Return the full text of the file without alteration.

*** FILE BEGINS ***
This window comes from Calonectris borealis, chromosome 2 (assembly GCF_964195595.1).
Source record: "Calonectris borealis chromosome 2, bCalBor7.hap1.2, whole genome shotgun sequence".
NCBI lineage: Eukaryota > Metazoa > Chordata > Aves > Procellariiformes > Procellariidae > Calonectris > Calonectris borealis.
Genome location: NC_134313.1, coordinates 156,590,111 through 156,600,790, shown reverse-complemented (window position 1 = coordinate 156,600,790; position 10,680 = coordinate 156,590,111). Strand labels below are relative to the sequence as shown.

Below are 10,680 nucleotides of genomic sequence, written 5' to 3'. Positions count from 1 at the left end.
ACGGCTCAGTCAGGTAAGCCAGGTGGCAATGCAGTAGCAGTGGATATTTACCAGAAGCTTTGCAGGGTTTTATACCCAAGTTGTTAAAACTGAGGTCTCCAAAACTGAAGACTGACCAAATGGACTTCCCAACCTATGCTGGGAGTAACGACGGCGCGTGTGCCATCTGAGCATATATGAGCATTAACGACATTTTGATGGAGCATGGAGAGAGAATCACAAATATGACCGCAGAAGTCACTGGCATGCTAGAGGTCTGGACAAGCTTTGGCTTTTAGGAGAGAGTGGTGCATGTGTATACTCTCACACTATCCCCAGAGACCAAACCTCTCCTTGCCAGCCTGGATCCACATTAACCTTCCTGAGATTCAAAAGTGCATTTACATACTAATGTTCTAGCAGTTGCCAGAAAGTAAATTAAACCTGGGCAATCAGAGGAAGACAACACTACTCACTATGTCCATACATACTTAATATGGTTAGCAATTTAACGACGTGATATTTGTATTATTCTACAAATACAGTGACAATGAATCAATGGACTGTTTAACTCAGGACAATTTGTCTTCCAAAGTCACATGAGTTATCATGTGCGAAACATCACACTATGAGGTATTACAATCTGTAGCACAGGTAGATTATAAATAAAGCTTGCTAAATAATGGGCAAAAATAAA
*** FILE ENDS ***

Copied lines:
This window comes from Calonectris borealis, chromosome 2 (assembly GCF_964195595.1).
Source record: "Calonectris borealis chromosome 2, bCalBor7.hap1.2, whole genome shotgun sequence".
NCBI lineage: Eukaryota > Metazoa > Chordata > Aves > Procellariiformes > Procellariidae > Calonectris > Calonectris borealis.
Genome location: NC_134313.1, coordinates 156,590,111 through 156,600,790, shown reverse-complemented (window position 1 = coordinate 156,600,790; position 10,680 = coordinate 156,590,111). Strand labels below are relative to the sequence as shown.

Below are 10,680 nucleotides of genomic sequence, written 5' to 3'. Positions count from 1 at the left end.
ACGGCTCAGTCAGGTAAGCCAGGTGGCAATGCAGTAGCAGTGGATATTTACCAGAAGCTTTGCAGGGTTTTATACCCAAGTTGTTAAAACTGAGGTCTCCAAAACTGAAGACTGACCAAATGGACTTCCCAACCTATGCTGGGAGTAACGACGGCGCGTGTGCCATCTGAGCATATATGAGCATTAACGACATTTTGATGGAGCATGGAGAGAGAATCACAAATATGACCGCAGAAGTCACTGGCATGCTAGAGGTCTGGACAAGCTTTGGCTTTTAGGAGAGAGTGGTGCATGTGTATACTCTCACACTATCCCCAGAGACCAAACCTCTCCTTGCCAGCCTGGATCCACATTAACCTTCCTGAGATTCAAAAGTGCATTTACATACTAATGTTCTAGCAGTTGCCAGAAAGTAAATTAAACCTGGGCAATCAGAGGAAGACAACACTACTCACTATGTCCATACATACTTAATATGGTTAGCAATTTAACGACGTGATATTTGTATTATTCTACAAATACAGTGACAATGAATCAATGGACTGTTTAACTCAGGACAATTTGTCTTCCAAAGTCACATGAGTTATCATGTGCGAAACATCACACTATGAGGTATTACAATCTGTAGCACAGGTAGATTATAAATAAAGCTTGCTAAATAATGGGCAAAAATAAA